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Congo Republic oil lubricates the path of corruption

(Photo: Adobestock)

The Congo Republic appears to have borrowed a page from the Mozambican handbook of financial shenanigans, according to a new report by rights campaign group Global Witness. And once again, the African oil industry is in the campaigners’ crosshairs. 

The Congo Republic is Africa’s third-largest oil producer, which makes it prime failed state material. Corruption and oil generally flow together on the world’s poorest continent. On Transparency International’s Corruption Perception Index, the Congo Republic has a ranking of 165 out of the 180 countries included in the survey. Such a low ranking is the hallmark of a kleptocracy. 

And the government is working hard to justify and maintain that ranking, according to a new report released on Monday 27 January by Global Witness. It found that the state oil company SNPC – a byword for graft since its inception in 1998 – had $3.3-billion in previously undisclosed oil-backed liabilities on its books.

That “could bring Congo’s total public debt to almost $13-billion – adding over a third to the IMF’s latest estimates,” Global Witness said. This would also bring Congo’s debt to 115% of gross domestic product (GDP), up from 86%. That is a pretty steep difference and one that would focus the minds of potential creditors. 

The report also found that $2.7-billion of this undisclosed debt was owed by SNPC to oil majors, including Total, Chevron and Eni. 

“These liabilities are primarily for operating costs that the majors are covering on SNPC’s behalf,” Global Witness said. “However, our analysis reveals that they can recover an extensive range of costs, including salaries and pension contributions for employees, their medical, transport, telephone and accommodation fees, and their children’s school fees. In effect, Congo’s representatives appear to have agreed to subsidise the business overheads of some of the largest oil companies in the world.”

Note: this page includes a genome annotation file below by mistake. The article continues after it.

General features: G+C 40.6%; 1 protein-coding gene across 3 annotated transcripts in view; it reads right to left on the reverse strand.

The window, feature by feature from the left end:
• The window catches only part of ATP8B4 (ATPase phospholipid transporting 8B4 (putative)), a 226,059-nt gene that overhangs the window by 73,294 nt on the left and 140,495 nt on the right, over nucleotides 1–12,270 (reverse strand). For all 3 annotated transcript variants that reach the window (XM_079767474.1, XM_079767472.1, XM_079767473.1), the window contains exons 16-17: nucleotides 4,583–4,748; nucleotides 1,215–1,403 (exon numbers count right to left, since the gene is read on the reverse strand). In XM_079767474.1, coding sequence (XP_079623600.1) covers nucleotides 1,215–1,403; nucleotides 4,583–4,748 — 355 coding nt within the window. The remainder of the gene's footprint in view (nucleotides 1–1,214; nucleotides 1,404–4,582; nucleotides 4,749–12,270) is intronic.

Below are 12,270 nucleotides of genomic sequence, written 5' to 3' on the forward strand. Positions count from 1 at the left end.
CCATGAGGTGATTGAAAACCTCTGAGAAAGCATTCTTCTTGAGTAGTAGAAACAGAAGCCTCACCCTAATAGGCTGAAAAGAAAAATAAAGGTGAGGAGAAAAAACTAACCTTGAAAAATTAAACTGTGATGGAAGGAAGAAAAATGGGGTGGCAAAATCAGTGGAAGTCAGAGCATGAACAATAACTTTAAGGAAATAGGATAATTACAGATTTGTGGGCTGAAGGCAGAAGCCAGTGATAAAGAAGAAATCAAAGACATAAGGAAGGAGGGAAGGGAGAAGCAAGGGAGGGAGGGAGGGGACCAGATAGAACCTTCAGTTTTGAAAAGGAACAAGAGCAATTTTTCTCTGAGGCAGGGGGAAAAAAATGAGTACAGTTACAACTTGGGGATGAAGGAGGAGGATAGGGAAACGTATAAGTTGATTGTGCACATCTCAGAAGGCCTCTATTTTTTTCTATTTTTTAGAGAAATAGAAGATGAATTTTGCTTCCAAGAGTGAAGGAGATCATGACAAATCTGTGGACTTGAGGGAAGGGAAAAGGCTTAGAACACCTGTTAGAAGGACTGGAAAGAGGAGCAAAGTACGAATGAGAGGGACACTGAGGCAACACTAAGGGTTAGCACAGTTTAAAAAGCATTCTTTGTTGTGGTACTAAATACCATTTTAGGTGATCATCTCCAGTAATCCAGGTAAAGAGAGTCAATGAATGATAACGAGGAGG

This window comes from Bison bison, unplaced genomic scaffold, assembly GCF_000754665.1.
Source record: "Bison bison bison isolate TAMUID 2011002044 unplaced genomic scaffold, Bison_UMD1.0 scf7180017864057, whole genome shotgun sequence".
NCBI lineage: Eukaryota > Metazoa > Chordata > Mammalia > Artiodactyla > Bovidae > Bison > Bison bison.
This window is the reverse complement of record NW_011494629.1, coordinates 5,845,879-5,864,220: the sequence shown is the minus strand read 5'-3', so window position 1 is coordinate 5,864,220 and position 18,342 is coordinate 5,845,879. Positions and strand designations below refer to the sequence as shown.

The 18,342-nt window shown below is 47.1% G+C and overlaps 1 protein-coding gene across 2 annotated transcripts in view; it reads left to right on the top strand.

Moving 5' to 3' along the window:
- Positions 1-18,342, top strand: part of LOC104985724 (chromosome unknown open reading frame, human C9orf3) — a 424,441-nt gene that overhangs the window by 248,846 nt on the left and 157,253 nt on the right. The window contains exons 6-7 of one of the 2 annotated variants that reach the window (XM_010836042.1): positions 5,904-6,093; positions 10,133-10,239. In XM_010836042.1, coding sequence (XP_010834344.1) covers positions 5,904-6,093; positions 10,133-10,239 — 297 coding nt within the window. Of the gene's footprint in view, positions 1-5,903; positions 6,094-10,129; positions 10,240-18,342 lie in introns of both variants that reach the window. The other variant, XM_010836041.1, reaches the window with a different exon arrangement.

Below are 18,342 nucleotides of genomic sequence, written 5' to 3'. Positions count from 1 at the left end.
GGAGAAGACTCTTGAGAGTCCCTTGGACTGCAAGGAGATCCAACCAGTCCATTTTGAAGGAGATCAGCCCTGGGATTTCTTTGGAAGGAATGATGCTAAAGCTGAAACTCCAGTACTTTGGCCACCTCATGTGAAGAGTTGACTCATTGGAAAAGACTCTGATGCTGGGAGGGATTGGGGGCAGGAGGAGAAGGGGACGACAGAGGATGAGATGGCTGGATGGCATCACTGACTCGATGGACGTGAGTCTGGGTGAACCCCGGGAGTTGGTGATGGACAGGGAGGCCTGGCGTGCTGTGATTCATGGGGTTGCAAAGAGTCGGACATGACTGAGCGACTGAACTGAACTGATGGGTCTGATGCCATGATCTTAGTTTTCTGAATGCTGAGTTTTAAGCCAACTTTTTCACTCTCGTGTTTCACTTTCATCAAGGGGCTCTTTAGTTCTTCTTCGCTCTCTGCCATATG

Total said in a statement emailed to Business Maverick that it was owed $1.2-billion made on behalf of SNPC for production developments. 

“Total has no oil-backed loans with Republic of Congo. Total does not finance Republic of Congo other than as expressly reported in our obligatory annual public financial reporting of payments made to governments in compliance with the EU Accounting Directive transposed into French law,” it said. 

The other named oil companies did not immediately respond to requests for comment, nor did SNPC. 

The report also found that $156-million in dividends which should have gone to SNPC’s shareholder, the Congolese state, appear to have vanished between 2016 and 2018. And SNPC does not seem focused on its core business. It has actually been a creditor itself. Global Witness uncovered the startling fact that as of the end of 2018, the company was owed $1.18-billion, an amount exceeding its annual turnover, to mostly unidentified entities. Why would a state oil company lend money, and who could the recipients be? 

This, sadly, follows well-worn paths. The IMF in 2016 cut aid to Mozambique when it was revealed that it had $1-billion in “previously undisclosed debts”. That is a polite way of saying they were concealed. It’s called fraud. 

As for state oil companies, look down the steamy West African coast from Congo to Angola, and one finds a cesspool of corruption in the form of Sonangol. That was once the personal fiefdom of  Isabel dos Santos, daughter of the former and longtime Angolan president Jose Eduardo dos Santos. 

The Luanda Leaks, hundreds of thousands of documents recently published by the International Consortium of Investigative Journalists, reveal how Africa’s richest woman accumulated vast sums via questionable deals and outright nepotism. 

There may be salient lessons here for South Africa, given its track record on state-owned enterprises as it hopes to soon join the continent’s hydrocarbon ranks. What could go wrong? BM

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